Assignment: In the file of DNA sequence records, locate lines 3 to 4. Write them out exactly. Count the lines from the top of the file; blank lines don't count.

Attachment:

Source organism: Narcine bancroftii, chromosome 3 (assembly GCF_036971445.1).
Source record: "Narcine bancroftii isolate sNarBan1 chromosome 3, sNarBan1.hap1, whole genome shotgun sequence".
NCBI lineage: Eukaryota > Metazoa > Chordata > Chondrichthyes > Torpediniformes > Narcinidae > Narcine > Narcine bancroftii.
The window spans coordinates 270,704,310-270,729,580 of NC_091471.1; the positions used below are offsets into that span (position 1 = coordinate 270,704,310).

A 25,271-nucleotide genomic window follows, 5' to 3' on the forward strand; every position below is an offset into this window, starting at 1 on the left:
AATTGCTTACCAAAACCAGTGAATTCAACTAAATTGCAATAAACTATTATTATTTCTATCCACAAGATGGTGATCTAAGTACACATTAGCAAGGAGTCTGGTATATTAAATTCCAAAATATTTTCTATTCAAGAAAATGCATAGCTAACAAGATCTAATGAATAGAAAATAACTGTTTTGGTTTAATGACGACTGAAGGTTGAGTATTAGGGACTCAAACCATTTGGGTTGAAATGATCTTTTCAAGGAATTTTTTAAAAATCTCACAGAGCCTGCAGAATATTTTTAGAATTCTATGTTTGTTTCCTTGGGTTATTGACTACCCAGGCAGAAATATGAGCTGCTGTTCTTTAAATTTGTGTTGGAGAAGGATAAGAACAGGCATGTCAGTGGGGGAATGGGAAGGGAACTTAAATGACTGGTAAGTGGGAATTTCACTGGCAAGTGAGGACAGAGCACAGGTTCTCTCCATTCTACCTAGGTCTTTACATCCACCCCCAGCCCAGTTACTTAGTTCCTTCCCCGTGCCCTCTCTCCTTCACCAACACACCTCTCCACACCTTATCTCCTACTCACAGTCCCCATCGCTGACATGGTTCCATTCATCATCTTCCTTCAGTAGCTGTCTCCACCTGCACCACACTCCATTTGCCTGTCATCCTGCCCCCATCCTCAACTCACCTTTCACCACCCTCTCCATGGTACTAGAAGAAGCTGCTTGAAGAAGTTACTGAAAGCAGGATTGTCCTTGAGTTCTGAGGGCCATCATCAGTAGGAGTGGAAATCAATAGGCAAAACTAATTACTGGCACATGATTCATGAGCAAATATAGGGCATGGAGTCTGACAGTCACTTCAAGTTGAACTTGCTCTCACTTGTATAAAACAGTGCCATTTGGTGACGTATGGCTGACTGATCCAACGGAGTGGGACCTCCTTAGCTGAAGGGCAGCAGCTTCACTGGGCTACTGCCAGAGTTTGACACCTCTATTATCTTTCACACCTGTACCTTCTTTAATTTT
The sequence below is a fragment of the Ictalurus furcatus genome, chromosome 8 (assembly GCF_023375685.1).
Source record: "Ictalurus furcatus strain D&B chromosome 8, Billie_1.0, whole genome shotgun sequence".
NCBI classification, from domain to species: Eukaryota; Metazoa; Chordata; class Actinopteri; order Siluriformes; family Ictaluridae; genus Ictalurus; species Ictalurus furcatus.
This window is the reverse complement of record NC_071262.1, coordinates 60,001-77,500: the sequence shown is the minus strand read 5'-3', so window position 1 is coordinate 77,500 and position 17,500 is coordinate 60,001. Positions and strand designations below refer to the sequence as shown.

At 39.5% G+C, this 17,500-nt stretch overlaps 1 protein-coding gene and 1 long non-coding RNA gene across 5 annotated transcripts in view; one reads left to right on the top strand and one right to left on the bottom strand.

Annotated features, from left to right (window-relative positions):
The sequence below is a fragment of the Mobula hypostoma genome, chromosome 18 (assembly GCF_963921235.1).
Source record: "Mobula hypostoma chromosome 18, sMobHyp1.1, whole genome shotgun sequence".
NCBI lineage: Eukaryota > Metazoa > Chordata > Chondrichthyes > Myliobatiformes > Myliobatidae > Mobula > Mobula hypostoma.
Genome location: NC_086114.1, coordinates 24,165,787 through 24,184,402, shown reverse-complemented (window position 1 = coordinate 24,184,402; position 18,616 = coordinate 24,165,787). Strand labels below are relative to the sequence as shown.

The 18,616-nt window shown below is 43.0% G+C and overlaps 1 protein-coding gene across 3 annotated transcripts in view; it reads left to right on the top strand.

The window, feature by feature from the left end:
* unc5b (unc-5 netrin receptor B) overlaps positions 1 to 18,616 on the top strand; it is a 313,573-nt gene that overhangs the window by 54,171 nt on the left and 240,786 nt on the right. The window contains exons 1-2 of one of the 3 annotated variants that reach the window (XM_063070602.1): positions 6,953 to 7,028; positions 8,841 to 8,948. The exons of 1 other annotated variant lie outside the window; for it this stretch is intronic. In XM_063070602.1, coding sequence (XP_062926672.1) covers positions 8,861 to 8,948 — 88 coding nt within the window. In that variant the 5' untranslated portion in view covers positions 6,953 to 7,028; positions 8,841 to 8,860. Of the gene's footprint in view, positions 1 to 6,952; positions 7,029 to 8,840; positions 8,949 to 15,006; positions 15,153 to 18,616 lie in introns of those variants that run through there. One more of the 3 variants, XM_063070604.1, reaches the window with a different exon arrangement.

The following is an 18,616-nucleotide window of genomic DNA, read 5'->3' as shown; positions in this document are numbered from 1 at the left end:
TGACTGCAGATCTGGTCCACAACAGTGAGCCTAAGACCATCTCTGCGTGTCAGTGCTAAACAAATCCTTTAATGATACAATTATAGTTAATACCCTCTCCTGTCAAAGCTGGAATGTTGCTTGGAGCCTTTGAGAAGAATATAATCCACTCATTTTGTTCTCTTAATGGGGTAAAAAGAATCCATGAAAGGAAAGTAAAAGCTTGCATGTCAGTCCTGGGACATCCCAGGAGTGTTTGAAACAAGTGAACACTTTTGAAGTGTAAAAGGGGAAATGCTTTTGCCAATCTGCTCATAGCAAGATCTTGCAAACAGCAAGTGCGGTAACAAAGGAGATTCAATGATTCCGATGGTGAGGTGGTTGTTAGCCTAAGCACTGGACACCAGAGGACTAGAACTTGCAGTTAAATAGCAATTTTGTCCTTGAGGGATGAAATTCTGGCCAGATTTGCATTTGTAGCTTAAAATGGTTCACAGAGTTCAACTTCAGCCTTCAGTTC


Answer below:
NCBI lineage: Eukaryota > Metazoa > Chordata > Chondrichthyes > Torpediniformes > Narcinidae > Narcine > Narcine bancroftii.
The window spans coordinates 270,704,310-270,729,580 of NC_091471.1; the positions used below are offsets into that span (position 1 = coordinate 270,704,310).